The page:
Monday, January 21, 2013
I've been in the widowed world long enough to know that some people believe in signs and some people don't. For me, personally, believing in signs from my husband isn't really all that far off from how I lived my life before he died. That's because I've always be somewhat superstitious and have had a firm belief that there are larger powers at work in my life. I like reading my horoscope, making wishes when all of the numbers on a digital clock are the same, and looking for signs that I'm on the right path.
It doesn't bother me that other people might not believe in signs, just as I hope it doesn't bother others that I do. And since my husband's been gone, I have looked harder than ever for those clues, those confirmations that someone is out there encouraging me and trying to show it. Whether you believe or not, it's nice to think that you will always have someone on your side.
(For the non-believers out there - yes, my therapist knows this about me and since I'm typing this, she obviously hasn't put in that prescription for the straight jacket. Yet.)
The last month or so has had me going through a lot of transition: A break-up, a holiday season when I finally felt joy after 6 Christmases in misery (a good transition), and other things that have had me looking for signs from my husband to either let me know that, yes, I was making the right decision or at the very least...that he was on my side if I wasn't.
Right after Christmas, I was contemplating buying a new car, something that I needed but also something I knew I would have a hard time with. You see, I had two cars that I was planning on trading in: a minivan that my husband had surprised me with almost 10 years earlier that was slowly starting to fall apart and a little sports car that I had purchased just months after he died in the throes of my Retail Therapy phase. To purchase the new car, I would have to trade in both and even though my head knew that it was time, my heart wasn't quite so sure.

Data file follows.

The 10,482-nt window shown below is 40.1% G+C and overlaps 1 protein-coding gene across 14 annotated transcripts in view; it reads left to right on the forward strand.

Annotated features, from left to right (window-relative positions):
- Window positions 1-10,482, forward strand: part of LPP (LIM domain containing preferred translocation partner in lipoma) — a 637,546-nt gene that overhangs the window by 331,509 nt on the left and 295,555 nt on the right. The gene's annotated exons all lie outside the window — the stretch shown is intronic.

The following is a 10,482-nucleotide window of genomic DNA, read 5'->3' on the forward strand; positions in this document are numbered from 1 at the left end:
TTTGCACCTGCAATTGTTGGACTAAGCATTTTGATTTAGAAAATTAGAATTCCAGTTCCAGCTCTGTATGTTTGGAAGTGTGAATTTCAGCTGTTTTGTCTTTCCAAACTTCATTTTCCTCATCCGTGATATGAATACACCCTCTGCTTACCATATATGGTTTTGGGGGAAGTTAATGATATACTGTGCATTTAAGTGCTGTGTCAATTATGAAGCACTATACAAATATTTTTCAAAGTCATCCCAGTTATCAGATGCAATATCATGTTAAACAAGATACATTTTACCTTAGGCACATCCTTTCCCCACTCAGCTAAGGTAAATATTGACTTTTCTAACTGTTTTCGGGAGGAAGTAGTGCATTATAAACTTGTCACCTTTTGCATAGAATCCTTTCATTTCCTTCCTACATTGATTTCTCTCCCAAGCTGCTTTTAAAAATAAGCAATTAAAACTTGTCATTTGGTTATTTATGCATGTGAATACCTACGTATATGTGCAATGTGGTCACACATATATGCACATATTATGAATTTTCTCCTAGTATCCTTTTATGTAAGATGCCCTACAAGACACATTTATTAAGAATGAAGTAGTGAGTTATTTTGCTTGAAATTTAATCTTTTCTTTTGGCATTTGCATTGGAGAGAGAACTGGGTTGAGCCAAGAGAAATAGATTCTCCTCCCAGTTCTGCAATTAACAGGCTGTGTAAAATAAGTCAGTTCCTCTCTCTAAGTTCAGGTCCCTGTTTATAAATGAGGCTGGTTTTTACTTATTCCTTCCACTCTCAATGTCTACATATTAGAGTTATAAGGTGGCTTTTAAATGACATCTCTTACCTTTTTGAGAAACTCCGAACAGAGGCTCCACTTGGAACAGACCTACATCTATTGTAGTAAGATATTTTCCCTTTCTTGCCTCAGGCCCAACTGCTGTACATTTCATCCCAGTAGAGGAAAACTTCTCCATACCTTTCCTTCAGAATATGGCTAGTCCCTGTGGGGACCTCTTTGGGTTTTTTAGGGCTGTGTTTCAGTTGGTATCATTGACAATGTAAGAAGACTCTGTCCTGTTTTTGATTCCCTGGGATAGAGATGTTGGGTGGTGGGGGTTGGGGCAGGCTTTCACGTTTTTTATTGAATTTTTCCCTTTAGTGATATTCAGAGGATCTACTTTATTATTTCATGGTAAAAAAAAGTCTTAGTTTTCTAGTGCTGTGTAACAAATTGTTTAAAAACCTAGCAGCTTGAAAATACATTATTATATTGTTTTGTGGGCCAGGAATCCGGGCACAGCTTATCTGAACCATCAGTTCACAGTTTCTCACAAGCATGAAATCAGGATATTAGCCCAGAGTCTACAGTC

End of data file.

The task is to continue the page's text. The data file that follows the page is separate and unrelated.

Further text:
The night before my appointment with the car dealership, I lay awake in my bed, staring at the ceiling in the dark saying over and over, "Just let me know if you think I'm doing the right thing. Just give me a sign that it's time to do this."
And the next morning...I got it.
I've never seen a rainbow in the winter. And that's not to say they don't happen - maybe I just haven't been paying attention. But I sat there at that stop sign and just stared until my oldest daughter said, "Mom! Are you going to go?"
I slowly put my foot on the gas and as I did, the song "Life is a Highway" - a song that has special meaning for me when it comes to my husband - came on the radio.
"Wow," said my daughter. "We haven't heard this song in a long time."
And suddenly I knew that everything would be okay.
About a week later, I needed another sign, but frankly at that point I felt like I was getting a little greedy. Some personal turmoil was forcing me to make some hard decisions and making me feel more alone than I had in a long time. Again, I found myself staring at my ceiling in the dark and begging quietly, "Just tell me it will be okay. Tell me it will be okay."
The next morning, I woke up and wished my youngest daughter a happy 7th birthday, my body dragging with exhaustion and fear of the future. She and I dropped both of her older siblings off at school for before school activities and then I said to her, "You know what? We have a little time to kill. Let's go pick up your birthday cake before school."
We went into the store and bought a cake with pink frosting (that I would later find out was bubblegum flavored. Whoever thought of that idea should probably quit baking and find another vocation). And as we were leaving the store I looked up. And there was that rainbow again.
I didn't say anything to my daughter and I don't know if she heard my sigh of relief. But then I heard her little voice say, "Mom! Look! A rainbow!"
"Isn't it pretty?" I said brightly as we walked through the parking lot.
"You know what? I bet that's Daddy telling me 'Happy Birthday!'"
Gulp. "I bet you're right."
I guess signs are different for all of us and can mean many different things. That morning, I looked up and thought my husband was saying, "You can do this. I'm here. You can do this." But when my daughter saw that winter rainbow she knew that it was her daddy wishing her a happy birthday the best way he knew how.
The best part?
I think we were both right.
Widow Chick (aka, Catherine Tidd) is the owner of www.theWiddahood.com and the author of the upcoming memoir Confessions of a Mediocre Widow (Jan. 2014). She is also a writer for The Denver Post's Mile High Mamas and a contributor to several books on grief and renewal.